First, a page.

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Table 1 Legacy instruments

From: Graded response model fit, measurement invariance and (comparative) precision of the Dutch-Flemish PROMIS® Upper Extremity V2.0 item bank in patients with upper extremity disorders

DASH30 items (addressed to disabilities and symptoms in musculoskeletal disorders of the upper limbs).
Timeframe: during the last week.
Six different 5-point Likert response scales:
 • No difficulty/Mild difficulty/Moderate difficulty/Severe difficulty/Unable
 • Not at all/Slightly/Moderately/Quite a bit/Extremely
 • Not limited at all/Slightly limited/Moderately limited/Very limited/Unable
 • None/Mild/Moderate/Severe/Extreme
 • No difficulty/Mild difficulty/Moderate difficulty/Severe difficulty/So much difficulty that I can’t sleep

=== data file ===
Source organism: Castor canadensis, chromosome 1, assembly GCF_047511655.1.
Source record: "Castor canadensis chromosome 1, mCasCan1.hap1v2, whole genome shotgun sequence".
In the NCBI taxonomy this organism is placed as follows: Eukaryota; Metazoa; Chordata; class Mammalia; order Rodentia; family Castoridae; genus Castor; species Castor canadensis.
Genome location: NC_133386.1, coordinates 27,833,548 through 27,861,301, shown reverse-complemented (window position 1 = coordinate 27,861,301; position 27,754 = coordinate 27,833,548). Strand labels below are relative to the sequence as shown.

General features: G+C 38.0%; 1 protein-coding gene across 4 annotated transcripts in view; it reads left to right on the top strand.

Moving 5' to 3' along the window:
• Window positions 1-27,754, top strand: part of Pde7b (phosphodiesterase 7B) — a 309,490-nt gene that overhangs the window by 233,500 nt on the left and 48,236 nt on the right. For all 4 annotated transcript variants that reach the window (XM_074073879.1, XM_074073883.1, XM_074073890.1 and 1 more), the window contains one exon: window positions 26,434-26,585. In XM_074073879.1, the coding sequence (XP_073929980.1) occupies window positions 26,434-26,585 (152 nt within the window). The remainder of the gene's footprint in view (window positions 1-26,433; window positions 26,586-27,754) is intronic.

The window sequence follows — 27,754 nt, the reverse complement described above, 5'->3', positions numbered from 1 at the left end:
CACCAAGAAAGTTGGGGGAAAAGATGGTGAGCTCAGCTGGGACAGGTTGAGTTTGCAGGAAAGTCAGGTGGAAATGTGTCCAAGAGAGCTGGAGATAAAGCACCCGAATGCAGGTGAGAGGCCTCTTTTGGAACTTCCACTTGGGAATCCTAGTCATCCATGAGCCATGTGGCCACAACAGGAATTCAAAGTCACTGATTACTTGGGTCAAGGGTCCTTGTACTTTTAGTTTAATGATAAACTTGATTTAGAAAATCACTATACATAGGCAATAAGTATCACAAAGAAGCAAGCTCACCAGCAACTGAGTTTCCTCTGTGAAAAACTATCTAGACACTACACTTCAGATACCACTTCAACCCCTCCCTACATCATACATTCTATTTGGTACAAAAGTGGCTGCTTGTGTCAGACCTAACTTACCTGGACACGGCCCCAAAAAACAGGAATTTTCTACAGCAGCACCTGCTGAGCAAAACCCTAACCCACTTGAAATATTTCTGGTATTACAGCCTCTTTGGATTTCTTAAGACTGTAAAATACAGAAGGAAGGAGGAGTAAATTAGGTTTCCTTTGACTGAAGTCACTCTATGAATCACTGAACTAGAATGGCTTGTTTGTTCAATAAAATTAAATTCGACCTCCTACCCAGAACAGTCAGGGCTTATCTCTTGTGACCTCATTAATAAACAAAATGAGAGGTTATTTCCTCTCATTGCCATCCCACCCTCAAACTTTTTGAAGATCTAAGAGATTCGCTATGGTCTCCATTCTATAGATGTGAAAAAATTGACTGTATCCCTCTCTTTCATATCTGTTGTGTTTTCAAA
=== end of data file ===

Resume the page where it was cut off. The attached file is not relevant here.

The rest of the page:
• Strongly disagree/Disagree/Neither agree or disagree/Agree/Strongly agree.
Higher scores imply more disability: 0 (no disability) to 100 (most severe disability).
QuickDASH11 items (addressed to disabilities and symptoms in musculoskeletal disorders of the upper limbs).
Timeframe: during the last week.
Two different 11-point response scales:
 • Pain: 0 (no pain) to 10 (unbearable pain)
 • Function: 0 (no disability) to 10 (most disability)
Higher scores imply more disability: 0 (no disability) to 100 (most severe disability).
MHQ-ADL7 items (addressed to activities of daily living). Timeframe: during the last week.
One 5-point Likert response scale:
 • Not difficult at all/A little difficult/Somewhat difficult/Moderately difficult/Very difficult.
Higher scores imply less disability: 0 (Very difficult to do) to 100 (not difficult to do at all).
  1. Abbreviations in alphabetic order: DASH Disability of Arm, Shoulder and Hand, MHQ-ADL Michigan Hand Questionnaire-Activities of Daily Living subscale